Javascript promises tutorial – The Future of Async code with ES6 and How they are more than just Pretty Callbacks

javascript promises are the new way of handling complex asynchronous code in ES6. There have been many libraries before (like async in node) that were used for that goal, but now promises are native to javascript.

In this post I will show you a promise example. If you’re on the back end with node 4.0+ you will be able to use them. In the front end, you will have to do a bit of tweaking before being able to use javascript promises. I have written a tutorial on how to use ES6 right now through tools like browserify and babel. You can also use jsfiddle, which now supports javascript 6 by choosing ‘babel’ as the compiler.

promises example:

You can follow along with this jsfiddle, just open your console and run the example.

// ES6 Promise Example

// server
// -----------------------------------------------------
// Imagine this array lives in your server
const people = [
	{name: 'John Doe', age: '30'},
	{name: 'Jane Doe', age: '24'}

// client
// -----------------------------------------------------

// function that simulates an AJAX call to our
// imaginary server, where the people array lives.
// The call may succeed or fail.
const simulateAJAXCall = (index, cb) => {
	let chance = Math.random();
	let isSuccess= (chance <= 0.80) ? true : false;
	return setTimeout(() => {
		if (isSuccess) {
			return cb(people[index]);
		else {
			return cb(null);
	}, 1000)

// Function that returns a promise to search
// a person according to his index
const getPerson = (index) => {
	// The promise resolves if the data comes back
	// successfully and it rejects in case of an error
	return new Promise((resolve, reject) => {
		console.log('fetching person...');
		simulateAJAXCall(index, (data) => {
			if (data === null) {
				reject('Something went wrong!');

// Call getPerson, which will return a promise.
// If the promise resolves, then log the person,
// if there's an error, it will go to the catch
// block and be handled there.
getPerson(1).then(person => {

}).catch(error => {


In this example I emulate a server-client connection. Imagine that the array ‘people’ lives on the server. To access it, I would need to make an ajax call, the perfect example for asynchronous code.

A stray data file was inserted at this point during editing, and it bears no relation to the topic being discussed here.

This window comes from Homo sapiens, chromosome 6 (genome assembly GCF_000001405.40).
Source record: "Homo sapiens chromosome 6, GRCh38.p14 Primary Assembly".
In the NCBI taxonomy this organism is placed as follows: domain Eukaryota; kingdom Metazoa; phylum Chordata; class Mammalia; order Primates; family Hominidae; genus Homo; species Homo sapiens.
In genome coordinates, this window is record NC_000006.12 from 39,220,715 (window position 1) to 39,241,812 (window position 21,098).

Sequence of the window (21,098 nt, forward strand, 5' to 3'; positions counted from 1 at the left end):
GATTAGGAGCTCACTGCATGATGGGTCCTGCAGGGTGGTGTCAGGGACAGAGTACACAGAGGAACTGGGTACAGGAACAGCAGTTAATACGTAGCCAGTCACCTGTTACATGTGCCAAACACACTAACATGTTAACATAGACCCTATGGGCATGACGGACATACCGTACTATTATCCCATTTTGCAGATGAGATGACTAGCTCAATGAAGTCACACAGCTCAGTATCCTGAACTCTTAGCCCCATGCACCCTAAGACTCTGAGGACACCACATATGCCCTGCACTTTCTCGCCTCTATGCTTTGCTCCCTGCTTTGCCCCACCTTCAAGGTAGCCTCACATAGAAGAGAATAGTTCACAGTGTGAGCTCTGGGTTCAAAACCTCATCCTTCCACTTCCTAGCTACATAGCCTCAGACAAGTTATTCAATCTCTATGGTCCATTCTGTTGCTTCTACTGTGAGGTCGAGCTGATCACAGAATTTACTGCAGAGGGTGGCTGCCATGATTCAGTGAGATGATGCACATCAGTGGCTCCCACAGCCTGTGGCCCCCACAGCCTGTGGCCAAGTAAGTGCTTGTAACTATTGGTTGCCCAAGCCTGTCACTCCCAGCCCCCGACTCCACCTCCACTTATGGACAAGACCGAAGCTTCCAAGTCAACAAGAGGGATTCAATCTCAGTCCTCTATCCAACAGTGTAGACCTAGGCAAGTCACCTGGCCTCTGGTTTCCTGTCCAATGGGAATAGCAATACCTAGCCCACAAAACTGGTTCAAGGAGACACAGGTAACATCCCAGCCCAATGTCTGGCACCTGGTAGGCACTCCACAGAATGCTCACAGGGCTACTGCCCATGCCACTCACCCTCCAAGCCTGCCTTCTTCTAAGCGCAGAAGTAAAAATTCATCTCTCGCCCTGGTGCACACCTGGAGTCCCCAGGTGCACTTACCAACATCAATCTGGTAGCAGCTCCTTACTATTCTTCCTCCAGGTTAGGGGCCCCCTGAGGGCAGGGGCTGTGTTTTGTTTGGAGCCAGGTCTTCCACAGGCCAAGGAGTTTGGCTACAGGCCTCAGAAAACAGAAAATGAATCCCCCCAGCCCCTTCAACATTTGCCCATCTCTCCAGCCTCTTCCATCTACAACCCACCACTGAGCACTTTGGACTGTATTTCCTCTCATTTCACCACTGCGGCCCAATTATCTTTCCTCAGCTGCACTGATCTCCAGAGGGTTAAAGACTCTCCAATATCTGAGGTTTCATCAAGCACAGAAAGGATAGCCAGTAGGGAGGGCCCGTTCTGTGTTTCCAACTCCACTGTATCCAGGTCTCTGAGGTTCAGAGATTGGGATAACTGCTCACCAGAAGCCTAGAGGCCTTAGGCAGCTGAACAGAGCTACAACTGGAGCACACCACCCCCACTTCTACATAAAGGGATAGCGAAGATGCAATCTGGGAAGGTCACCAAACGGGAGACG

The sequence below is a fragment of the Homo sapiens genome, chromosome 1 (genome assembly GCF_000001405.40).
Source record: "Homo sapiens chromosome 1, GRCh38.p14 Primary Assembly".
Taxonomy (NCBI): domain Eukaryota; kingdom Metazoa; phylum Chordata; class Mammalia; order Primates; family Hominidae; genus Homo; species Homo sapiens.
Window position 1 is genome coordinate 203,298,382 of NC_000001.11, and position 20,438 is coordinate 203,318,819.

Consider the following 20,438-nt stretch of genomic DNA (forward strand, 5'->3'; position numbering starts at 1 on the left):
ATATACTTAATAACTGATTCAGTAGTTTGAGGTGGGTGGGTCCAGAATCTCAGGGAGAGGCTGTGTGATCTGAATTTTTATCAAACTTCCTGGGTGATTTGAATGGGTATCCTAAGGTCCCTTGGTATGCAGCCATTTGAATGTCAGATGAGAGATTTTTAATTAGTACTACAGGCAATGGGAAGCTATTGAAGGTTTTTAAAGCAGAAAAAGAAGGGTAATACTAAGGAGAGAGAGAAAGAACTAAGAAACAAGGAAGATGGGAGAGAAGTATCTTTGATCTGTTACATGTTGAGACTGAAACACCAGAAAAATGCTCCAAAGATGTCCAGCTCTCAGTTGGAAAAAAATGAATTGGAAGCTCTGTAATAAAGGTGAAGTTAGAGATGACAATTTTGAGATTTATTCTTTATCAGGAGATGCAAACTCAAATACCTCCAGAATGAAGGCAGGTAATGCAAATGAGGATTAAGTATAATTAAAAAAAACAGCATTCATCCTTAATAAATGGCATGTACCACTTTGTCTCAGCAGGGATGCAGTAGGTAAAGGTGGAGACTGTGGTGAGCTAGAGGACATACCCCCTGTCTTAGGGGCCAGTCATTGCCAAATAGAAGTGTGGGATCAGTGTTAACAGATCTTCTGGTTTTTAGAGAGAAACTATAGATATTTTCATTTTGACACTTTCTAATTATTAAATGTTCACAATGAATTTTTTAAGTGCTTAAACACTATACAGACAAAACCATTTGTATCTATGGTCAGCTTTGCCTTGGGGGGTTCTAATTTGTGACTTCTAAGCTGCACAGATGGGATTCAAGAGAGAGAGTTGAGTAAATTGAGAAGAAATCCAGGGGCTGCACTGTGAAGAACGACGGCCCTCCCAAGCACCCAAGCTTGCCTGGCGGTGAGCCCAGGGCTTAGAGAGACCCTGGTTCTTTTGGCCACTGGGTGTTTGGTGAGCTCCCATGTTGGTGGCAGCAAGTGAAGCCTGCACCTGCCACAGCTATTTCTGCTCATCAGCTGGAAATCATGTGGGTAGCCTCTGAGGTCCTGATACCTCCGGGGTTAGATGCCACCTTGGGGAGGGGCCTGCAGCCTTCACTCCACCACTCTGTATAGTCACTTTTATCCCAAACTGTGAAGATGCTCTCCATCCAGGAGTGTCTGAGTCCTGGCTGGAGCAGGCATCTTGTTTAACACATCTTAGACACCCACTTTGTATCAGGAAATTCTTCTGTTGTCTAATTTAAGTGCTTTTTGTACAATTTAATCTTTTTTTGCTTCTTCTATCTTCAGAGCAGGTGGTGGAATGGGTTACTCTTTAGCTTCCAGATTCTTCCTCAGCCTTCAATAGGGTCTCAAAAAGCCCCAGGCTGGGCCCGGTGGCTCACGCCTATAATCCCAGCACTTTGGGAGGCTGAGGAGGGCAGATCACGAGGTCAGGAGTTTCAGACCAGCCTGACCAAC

I use a promise here to make that ajax call. getPerson is a function that returns a promise. Promises have two parameters: resolve, when you’re promises are successful, or reject, when they weren’t. In this case, if our call isn’t succesful, we have to reject the promise.

I have added a fake probability that the call to our imaginary server will fail, as to give me the chance to test the reject side of the promise.

At the end, we call getPerson and pass it in the index of the person we want to retrieve. After that we plug in a .then. The ‘then’ method only runs when your promises are resolved. It gets the parameter you passed in when you resolved the promises, in this case, the person.

This is what you have to wrap your mind around when using promises so I will repeat it: The then method only runs WHEN you RESOLVE the promise! In this case, when the ajax call is successful, the promise will resolve and pass in the person that was requested so we can do stuff with it, like log it to the console.

Now, the catch method is similar, and you can plug it in after any then method. It only runs when you reject your promise, and it gets whatever parameter you pass it. Normally you pass in the error.

callbacks vs promises

Now how does this differ from callbacks? how does it differ from doing something like:

getPerson(1, person => {

It even looks prettier right?

One of the things that made me choose promises over callbacks is you can chain promises. You can do something like this with promises:

getPerson(1).then(person => {

    return getPerson(0);
}).then(person => {

}).catch(error => {


See that? Try it out. If I want to make a promise, and then make another promise I can do so quite easily by just chaining then. This of course would be better shown with an example where the second promise depends on the result of the first one, but you get the idea.

If you were to make the same example using callbacks, you could just define a callback inside the first callback, but then you enter callback hell, and things start looking ugly after the first nested callback.

Promises bring in more than just the ability to chain though. the Promise object brings in awesome functionality like Promise.all where you can pass an array of promises and it will return the result of each in an array once all promises resolveCheck this out for more info.

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